That said, it would be hypocritical of this writer to not agree with some of the topics of discussion regarding the street version of Dancehall. Such as the act of trying to replace the product "Dancehall" with a new unnamed product that's ludicrous. Such a move would be like Usain Bolt giving up his historic track record and title to an athlete with great potential who is yet to break any of Bolt's records. The accepted version of Dancehall is an established genre, trap-dancehall is a fusion of two genres, both of which are already established. What the new creators need to do is to come to a consensus on a widely accepted name for their new sound(s) quickly. Failure to do that can only mean Dancehall remains just that Dancehall which leads to another important topic of discussion.

Dancehall since its inception became a beacon among genres as a result of certain standards that was always upheld by its originators, the embodiment of Jamaica's culture. Standards that withstood its competitors for years. Preserving the culture is an important action that should not be breached. Its unique quality cannot be changed as it is real, is significant to live in today's world regardless of whichever newly adopted way of life takes on a life of its own. As the great Bob Marley once said in an interview when asked whether or not the music can be copied, "copy! of course, it can be copied but is not the copy, is the feel." The local industry is at a crossroads, it is time to accept change, yes, but more importantly, it's time to fight to preserve the culture.  He who stands for nothing falls for anything. Preserve the culture, save the music!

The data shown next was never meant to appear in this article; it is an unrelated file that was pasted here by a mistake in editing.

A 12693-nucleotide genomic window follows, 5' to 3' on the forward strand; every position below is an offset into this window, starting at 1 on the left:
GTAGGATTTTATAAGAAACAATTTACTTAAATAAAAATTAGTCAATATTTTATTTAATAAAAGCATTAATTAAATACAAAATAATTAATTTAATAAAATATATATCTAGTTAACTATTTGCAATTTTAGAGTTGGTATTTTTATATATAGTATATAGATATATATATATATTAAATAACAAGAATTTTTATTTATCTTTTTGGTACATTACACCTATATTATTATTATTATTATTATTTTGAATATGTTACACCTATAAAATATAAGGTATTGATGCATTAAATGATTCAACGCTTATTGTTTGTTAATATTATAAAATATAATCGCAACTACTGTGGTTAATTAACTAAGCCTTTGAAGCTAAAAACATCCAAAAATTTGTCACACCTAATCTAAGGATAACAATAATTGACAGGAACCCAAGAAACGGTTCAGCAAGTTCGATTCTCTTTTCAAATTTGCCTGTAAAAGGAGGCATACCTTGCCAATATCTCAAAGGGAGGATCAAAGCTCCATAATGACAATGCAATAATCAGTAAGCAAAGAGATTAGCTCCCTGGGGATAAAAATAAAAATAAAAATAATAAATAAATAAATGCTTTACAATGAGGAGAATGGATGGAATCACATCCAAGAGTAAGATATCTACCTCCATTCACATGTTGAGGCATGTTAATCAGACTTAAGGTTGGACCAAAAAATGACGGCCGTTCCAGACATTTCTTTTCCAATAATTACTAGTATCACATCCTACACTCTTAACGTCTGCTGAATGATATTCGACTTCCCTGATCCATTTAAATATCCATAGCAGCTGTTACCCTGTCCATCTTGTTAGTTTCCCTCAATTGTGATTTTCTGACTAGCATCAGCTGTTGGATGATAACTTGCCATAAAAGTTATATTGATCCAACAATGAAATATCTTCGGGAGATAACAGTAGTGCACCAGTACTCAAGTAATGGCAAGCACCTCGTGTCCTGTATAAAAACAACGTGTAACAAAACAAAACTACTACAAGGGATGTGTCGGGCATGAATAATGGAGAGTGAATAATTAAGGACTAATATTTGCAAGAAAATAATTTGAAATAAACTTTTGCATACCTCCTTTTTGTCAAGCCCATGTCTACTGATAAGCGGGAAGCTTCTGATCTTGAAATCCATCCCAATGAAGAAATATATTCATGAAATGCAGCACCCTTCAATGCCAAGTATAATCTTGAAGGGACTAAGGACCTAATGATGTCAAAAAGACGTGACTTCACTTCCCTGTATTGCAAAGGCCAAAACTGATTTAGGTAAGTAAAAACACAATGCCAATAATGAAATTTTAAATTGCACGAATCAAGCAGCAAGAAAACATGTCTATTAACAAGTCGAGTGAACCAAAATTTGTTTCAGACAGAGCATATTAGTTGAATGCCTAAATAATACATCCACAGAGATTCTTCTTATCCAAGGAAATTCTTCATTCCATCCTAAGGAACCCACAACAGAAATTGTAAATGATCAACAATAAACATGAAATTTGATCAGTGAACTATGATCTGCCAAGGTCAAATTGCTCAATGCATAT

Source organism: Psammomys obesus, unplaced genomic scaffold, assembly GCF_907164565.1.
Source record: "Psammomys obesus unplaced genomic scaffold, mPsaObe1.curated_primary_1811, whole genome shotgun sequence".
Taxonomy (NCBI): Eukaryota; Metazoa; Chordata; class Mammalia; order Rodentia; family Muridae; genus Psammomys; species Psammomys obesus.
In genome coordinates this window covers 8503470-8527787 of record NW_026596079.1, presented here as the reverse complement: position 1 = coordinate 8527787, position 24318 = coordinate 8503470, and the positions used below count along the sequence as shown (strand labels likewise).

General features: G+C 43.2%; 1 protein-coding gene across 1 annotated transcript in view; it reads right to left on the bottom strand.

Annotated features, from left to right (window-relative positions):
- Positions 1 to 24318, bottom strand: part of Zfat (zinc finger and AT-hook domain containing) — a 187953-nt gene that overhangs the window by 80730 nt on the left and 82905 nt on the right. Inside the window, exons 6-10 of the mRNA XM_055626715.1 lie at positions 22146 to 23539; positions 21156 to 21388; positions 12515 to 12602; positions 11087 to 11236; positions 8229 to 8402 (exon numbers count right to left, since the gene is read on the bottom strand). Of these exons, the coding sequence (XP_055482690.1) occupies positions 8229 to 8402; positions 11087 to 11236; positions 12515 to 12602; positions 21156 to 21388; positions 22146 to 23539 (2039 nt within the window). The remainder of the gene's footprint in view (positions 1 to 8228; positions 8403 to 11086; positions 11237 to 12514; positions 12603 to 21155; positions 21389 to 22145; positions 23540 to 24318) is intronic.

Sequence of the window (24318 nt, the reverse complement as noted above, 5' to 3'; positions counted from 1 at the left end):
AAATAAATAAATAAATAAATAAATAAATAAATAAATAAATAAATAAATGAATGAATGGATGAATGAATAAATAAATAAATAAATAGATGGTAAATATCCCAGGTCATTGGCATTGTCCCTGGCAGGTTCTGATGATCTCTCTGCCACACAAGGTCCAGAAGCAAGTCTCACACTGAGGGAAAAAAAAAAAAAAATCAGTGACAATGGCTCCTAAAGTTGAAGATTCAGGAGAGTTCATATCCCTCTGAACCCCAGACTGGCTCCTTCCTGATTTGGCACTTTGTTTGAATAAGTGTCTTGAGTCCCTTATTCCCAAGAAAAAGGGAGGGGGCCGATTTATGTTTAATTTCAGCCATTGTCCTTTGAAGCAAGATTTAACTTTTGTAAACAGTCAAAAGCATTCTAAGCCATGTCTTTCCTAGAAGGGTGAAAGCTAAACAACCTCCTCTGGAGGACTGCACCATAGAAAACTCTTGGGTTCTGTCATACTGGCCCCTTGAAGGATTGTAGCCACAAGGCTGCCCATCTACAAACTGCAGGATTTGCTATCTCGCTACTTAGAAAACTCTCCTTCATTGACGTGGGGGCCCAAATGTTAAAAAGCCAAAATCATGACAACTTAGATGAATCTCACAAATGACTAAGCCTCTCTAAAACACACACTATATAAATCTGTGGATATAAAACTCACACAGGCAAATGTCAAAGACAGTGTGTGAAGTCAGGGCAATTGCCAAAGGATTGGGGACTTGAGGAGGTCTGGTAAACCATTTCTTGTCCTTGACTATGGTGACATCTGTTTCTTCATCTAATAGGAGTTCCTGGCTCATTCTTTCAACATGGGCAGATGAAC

N.I.P.news

Comments

Post a Comment